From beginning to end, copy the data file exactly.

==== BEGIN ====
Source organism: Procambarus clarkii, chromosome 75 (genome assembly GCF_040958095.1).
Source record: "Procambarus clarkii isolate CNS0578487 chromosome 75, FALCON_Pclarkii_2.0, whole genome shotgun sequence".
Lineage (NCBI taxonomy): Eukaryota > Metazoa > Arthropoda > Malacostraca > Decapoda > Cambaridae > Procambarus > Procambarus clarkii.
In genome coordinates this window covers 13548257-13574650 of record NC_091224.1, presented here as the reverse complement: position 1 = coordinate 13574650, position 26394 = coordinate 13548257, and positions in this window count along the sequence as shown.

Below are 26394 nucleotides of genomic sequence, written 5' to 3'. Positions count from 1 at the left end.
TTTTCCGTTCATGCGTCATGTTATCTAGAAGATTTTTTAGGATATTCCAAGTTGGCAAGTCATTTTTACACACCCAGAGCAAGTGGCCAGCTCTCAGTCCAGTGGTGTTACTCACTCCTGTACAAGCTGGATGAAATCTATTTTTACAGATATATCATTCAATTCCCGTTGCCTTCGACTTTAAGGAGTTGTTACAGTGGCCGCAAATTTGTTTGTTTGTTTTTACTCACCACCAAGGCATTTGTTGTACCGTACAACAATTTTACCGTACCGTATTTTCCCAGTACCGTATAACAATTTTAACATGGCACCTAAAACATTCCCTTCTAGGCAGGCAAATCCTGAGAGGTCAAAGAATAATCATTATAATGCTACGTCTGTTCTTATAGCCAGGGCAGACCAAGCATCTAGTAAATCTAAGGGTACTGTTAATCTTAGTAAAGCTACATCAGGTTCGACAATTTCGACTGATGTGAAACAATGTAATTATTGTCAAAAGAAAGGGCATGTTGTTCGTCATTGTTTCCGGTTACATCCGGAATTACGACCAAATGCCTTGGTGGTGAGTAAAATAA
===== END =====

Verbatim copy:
Source organism: Procambarus clarkii, chromosome 75 (genome assembly GCF_040958095.1).
Source record: "Procambarus clarkii isolate CNS0578487 chromosome 75, FALCON_Pclarkii_2.0, whole genome shotgun sequence".
Lineage (NCBI taxonomy): Eukaryota > Metazoa > Arthropoda > Malacostraca > Decapoda > Cambaridae > Procambarus > Procambarus clarkii.
In genome coordinates this window covers 13548257-13574650 of record NC_091224.1, presented here as the reverse complement: position 1 = coordinate 13574650, position 26394 = coordinate 13548257, and positions in this window count along the sequence as shown.

Below are 26394 nucleotides of genomic sequence, written 5' to 3'. Positions count from 1 at the left end.
TTTTCCGTTCATGCGTCATGTTATCTAGAAGATTTTTTAGGATATTCCAAGTTGGCAAGTCATTTTTACACACCCAGAGCAAGTGGCCAGCTCTCAGTCCAGTGGTGTTACTCACTCCTGTACAAGCTGGATGAAATCTATTTTTACAGATATATCATTCAATTCCCGTTGCCTTCGACTTTAAGGAGTTGTTACAGTGGCCGCAAATTTGTTTGTTTGTTTTTACTCACCACCAAGGCATTTGTTGTACCGTACAACAATTTTACCGTACCGTATTTTCCCAGTACCGTATAACAATTTTAACATGGCACCTAAAACATTCCCTTCTAGGCAGGCAAATCCTGAGAGGTCAAAGAATAATCATTATAATGCTACGTCTGTTCTTATAGCCAGGGCAGACCAAGCATCTAGTAAATCTAAGGGTACTGTTAATCTTAGTAAAGCTACATCAGGTTCGACAATTTCGACTGATGTGAAACAATGTAATTATTGTCAAAAGAAAGGGCATGTTGTTCGTCATTGTTTCCGGTTACATCCGGAATTACGACCAAATGCCTTGGTGGTGAGTAAAATAA